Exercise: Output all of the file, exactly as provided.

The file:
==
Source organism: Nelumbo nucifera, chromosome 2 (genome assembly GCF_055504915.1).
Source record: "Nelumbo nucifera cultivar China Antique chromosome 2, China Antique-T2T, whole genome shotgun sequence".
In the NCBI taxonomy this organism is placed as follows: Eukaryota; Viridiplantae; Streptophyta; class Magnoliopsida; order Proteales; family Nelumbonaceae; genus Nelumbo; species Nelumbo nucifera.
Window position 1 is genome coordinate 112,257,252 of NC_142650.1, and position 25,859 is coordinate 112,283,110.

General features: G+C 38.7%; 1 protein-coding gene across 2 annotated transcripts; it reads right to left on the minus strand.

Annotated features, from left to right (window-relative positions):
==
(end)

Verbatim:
Source organism: Nelumbo nucifera, chromosome 2 (genome assembly GCF_055504915.1).
Source record: "Nelumbo nucifera cultivar China Antique chromosome 2, China Antique-T2T, whole genome shotgun sequence".
In the NCBI taxonomy this organism is placed as follows: Eukaryota; Viridiplantae; Streptophyta; class Magnoliopsida; order Proteales; family Nelumbonaceae; genus Nelumbo; species Nelumbo nucifera.
Window position 1 is genome coordinate 112,257,252 of NC_142650.1, and position 25,859 is coordinate 112,283,110.

General features: G+C 38.7%; 1 protein-coding gene across 2 annotated transcripts; it reads right to left on the minus strand.

Annotated features, from left to right (window-relative positions):